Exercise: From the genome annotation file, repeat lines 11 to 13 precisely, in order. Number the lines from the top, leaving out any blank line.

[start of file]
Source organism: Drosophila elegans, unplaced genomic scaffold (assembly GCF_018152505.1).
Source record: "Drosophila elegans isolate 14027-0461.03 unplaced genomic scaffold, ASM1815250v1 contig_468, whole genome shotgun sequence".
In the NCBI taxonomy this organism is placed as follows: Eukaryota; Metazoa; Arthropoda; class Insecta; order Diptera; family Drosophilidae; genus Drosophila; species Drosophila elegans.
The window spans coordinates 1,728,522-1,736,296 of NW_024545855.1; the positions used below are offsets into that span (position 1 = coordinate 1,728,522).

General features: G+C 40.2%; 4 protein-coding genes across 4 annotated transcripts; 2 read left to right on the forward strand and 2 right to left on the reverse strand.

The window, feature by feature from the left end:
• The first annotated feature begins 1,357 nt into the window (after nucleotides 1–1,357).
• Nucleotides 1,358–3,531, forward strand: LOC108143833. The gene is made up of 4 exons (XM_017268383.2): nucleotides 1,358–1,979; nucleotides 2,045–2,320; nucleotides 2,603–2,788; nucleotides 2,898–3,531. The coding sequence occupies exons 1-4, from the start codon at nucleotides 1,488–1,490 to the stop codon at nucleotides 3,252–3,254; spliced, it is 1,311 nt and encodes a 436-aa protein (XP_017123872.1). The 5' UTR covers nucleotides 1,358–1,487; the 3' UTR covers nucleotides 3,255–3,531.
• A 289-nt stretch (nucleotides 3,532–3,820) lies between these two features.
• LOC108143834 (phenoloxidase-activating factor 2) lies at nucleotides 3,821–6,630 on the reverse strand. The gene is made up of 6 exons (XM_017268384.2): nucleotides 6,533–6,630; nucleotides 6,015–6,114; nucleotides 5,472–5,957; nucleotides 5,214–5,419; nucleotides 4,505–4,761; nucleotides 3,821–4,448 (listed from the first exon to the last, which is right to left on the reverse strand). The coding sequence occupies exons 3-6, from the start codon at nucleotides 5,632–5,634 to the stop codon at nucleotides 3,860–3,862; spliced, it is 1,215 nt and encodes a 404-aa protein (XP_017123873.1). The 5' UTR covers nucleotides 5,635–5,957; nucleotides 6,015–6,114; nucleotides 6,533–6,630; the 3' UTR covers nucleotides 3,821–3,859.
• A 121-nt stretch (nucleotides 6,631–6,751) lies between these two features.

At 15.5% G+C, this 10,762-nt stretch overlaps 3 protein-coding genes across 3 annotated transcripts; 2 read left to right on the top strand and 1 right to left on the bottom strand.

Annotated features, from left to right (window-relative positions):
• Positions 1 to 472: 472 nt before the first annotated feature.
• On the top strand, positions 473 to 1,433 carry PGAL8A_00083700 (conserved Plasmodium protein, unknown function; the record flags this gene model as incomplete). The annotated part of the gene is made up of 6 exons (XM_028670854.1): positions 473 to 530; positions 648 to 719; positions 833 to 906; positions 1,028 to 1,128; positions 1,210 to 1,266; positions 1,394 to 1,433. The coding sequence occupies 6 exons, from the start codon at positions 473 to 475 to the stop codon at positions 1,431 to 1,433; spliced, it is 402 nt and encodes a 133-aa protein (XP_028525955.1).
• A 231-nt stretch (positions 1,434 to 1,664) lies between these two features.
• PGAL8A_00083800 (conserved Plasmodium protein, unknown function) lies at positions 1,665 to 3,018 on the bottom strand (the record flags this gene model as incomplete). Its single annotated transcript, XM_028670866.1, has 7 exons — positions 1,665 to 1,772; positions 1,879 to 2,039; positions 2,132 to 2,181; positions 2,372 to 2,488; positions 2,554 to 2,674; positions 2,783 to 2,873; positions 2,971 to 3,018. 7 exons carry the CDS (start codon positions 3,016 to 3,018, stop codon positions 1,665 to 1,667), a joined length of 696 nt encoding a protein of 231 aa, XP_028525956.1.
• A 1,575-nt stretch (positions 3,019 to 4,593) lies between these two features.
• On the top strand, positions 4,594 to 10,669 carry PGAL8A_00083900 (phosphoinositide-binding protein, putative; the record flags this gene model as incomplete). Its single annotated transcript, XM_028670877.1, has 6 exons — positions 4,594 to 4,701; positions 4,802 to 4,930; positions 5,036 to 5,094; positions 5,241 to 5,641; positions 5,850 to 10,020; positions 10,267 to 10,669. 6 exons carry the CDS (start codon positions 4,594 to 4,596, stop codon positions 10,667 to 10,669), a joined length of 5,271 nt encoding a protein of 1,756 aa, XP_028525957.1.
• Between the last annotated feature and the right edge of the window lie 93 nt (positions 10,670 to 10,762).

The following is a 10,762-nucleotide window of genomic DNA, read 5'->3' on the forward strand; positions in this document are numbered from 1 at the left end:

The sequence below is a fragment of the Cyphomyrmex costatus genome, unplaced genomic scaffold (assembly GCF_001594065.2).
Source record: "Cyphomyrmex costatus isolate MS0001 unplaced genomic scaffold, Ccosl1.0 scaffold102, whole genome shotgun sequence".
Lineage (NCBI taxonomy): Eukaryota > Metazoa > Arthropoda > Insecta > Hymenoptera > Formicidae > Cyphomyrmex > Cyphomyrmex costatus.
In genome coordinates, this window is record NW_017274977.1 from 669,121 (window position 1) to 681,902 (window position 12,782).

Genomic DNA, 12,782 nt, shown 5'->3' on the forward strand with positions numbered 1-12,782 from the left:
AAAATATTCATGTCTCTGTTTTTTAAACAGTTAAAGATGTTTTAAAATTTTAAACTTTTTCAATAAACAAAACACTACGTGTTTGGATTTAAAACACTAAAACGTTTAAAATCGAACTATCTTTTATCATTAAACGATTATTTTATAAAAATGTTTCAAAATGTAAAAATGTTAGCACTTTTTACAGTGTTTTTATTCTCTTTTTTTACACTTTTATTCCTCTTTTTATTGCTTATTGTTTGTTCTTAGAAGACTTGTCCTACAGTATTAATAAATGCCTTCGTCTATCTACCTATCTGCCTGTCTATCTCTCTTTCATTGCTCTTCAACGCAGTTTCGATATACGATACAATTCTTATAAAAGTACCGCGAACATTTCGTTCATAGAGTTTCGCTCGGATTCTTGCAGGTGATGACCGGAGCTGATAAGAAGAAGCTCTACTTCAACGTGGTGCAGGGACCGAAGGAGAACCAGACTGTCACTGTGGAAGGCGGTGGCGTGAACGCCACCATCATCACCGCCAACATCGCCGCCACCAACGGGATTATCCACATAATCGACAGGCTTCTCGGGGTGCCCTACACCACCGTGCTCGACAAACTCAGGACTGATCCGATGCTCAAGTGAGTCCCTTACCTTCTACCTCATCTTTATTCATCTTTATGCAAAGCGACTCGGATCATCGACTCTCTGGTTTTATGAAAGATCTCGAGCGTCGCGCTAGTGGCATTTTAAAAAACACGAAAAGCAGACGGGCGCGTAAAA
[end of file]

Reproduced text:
• A 121-nt stretch (nucleotides 6,631–6,751) lies between these two features.

At 15.5% G+C, this 10,762-nt stretch overlaps 3 protein-coding genes across 3 annotated transcripts; 2 read left to right on the top strand and 1 right to left on the bottom strand.

Annotated features, from left to right (window-relative positions):